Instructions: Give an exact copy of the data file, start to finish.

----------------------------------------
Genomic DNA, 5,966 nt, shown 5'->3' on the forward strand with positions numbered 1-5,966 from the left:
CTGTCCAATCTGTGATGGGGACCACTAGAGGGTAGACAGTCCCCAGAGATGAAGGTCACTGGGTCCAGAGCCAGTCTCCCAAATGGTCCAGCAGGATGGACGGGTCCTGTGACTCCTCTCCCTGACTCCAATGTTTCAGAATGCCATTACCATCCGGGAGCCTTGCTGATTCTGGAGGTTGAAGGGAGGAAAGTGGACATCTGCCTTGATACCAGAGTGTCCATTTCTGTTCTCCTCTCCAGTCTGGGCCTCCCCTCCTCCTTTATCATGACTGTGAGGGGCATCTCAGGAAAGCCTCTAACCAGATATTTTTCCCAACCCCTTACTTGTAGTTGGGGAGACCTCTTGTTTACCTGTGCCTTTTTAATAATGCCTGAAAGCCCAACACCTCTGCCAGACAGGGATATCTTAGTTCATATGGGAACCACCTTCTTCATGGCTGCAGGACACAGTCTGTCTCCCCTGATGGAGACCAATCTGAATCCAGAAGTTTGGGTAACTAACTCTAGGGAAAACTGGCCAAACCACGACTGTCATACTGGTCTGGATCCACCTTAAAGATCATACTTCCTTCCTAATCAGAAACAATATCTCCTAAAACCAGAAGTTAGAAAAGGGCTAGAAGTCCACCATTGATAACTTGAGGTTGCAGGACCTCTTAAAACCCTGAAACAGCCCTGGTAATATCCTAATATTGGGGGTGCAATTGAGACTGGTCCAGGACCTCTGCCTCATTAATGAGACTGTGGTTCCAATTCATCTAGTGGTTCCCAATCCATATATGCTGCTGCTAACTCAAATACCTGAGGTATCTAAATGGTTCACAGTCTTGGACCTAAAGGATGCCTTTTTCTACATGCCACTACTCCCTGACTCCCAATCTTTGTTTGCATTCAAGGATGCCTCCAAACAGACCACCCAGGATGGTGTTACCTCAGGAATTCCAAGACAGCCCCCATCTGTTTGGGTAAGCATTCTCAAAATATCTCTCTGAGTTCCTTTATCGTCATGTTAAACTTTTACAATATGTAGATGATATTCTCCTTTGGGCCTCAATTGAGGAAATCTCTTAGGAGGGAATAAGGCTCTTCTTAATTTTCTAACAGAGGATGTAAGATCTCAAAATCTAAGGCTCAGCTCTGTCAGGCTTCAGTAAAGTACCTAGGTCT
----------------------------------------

Genomic DNA, 5,966 nt, shown 5'->3' on the forward strand with positions numbered 1-5,966 from the left:
CTGTCCAATCTGTGATGGGGACCACTAGAGGGTAGACAGTCCCCAGAGATGAAGGTCACTGGGTCCAGAGCCAGTCTCCCAAATGGTCCAGCAGGATGGACGGGTCCTGTGACTCCTCTCCCTGACTCCAATGTTTCAGAATGCCATTACCATCCGGGAGCCTTGCTGATTCTGGAGGTTGAAGGGAGGAAAGTGGACATCTGCCTTGATACCAGAGTGTCCATTTCTGTTCTCCTCTCCAGTCTGGGCCTCCCCTCCTCCTTTATCATGACTGTGAGGGGCATCTCAGGAAAGCCTCTAACCAGATATTTTTCCCAACCCCTTACTTGTAGTTGGGGAGACCTCTTGTTTACCTGTGCCTTTTTAATAATGCCTGAAAGCCCAACACCTCTGCCAGACAGGGATATCTTAGTTCATATGGGAACCACCTTCTTCATGGCTGCAGGACACAGTCTGTCTCCCCTGATGGAGACCAATCTGAATCCAGAAGTTTGGGTAACTAACTCTAGGGAAAACTGGCCAAACCACGACTGTCATACTGGTCTGGATCCACCTTAAAGATCATACTTCCTTCCTAATCAGAAACAATATCTCCTAAAACCAGAAGTTAGAAAAGGGCTAGAAGTCCACCATTGATAACTTGAGGTTGCAGGACCTCTTAAAACCCTGAAACAGCCCTGGTAATATCCTAATATTGGGGGTGCAATTGAGACTGGTCCAGGACCTCTGCCTCATTAATGAGACTGTGGTTCCAATTCATCTAGTGGTTCCCAATCCATATATGCTGCTGCTAACTCAAATACCTGAGGTATCTAAATGGTTCACAGTCTTGGACCTAAAGGATGCCTTTTTCTACATGCCACTACTCCCTGACTCCCAATCTTTGTTTGCATTCAAGGATGCCTCCAAACAGACCACCCAGGATGGTGTTACCTCAGGAATTCCAAGACAGCCCCCATCTGTTTGGGTAAGCATTCTCAAAATATCTCTCTGAGTTCCTTTATCGTCATGTTAAACTTTTACAATATGTAGATGATATTCTCCTTTGGGCCTCAATTGAGGAAATCTCTTAGGAGGGAATAAGGCTCTTCTTAATTTTCTAACAGAGGATGTAAGATCTCAAAATCTAAGGCTCAGCTCTGTCAGGCTTCAGTAAAGTACCTAGGTCT